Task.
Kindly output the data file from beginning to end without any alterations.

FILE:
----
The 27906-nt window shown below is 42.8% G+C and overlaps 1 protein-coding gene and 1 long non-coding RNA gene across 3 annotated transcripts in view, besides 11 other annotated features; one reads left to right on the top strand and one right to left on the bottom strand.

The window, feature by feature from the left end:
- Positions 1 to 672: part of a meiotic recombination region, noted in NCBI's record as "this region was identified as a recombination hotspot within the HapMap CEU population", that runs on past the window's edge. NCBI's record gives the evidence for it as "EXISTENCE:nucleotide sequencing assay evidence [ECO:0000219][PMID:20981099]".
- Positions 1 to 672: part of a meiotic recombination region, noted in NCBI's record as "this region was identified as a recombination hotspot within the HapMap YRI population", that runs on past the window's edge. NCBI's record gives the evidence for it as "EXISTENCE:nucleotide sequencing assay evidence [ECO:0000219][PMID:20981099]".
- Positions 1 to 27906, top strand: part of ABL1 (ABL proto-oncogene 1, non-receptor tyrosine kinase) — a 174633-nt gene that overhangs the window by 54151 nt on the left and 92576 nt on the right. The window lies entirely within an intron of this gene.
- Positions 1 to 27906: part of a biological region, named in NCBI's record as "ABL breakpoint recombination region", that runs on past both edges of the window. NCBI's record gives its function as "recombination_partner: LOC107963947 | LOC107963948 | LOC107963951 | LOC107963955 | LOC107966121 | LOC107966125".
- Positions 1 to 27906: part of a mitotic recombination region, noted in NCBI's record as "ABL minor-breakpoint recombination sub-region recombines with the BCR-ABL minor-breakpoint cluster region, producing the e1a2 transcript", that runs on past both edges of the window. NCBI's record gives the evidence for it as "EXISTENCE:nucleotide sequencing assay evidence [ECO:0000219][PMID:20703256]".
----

The 27906-nt window shown below is 42.8% G+C and overlaps 1 protein-coding gene and 1 long non-coding RNA gene across 3 annotated transcripts in view, besides 11 other annotated features; one reads left to right on the top strand and one right to left on the bottom strand.

The window, feature by feature from the left end:
- Positions 1 to 672: part of a meiotic recombination region, noted in NCBI's record as "this region was identified as a recombination hotspot within the HapMap CEU population", that runs on past the window's edge. NCBI's record gives the evidence for it as "EXISTENCE:nucleotide sequencing assay evidence [ECO:0000219][PMID:20981099]".
- Positions 1 to 672: part of a meiotic recombination region, noted in NCBI's record as "this region was identified as a recombination hotspot within the HapMap YRI population", that runs on past the window's edge. NCBI's record gives the evidence for it as "EXISTENCE:nucleotide sequencing assay evidence [ECO:0000219][PMID:20981099]".
- Positions 1 to 27906, top strand: part of ABL1 (ABL proto-oncogene 1, non-receptor tyrosine kinase) — a 174633-nt gene that overhangs the window by 54151 nt on the left and 92576 nt on the right. The window lies entirely within an intron of this gene.
- Positions 1 to 27906: part of a biological region, named in NCBI's record as "ABL breakpoint recombination region", that runs on past both edges of the window. NCBI's record gives its function as "recombination_partner: LOC107963947 | LOC107963948 | LOC107963951 | LOC107963955 | LOC107966121 | LOC107966125".
- Positions 1 to 27906: part of a mitotic recombination region, noted in NCBI's record as "ABL minor-breakpoint recombination sub-region recombines with the BCR-ABL minor-breakpoint cluster region, producing the e1a2 transcript", that runs on past both edges of the window. NCBI's record gives the evidence for it as "EXISTENCE:nucleotide sequencing assay evidence [ECO:0000219][PMID:20703256]".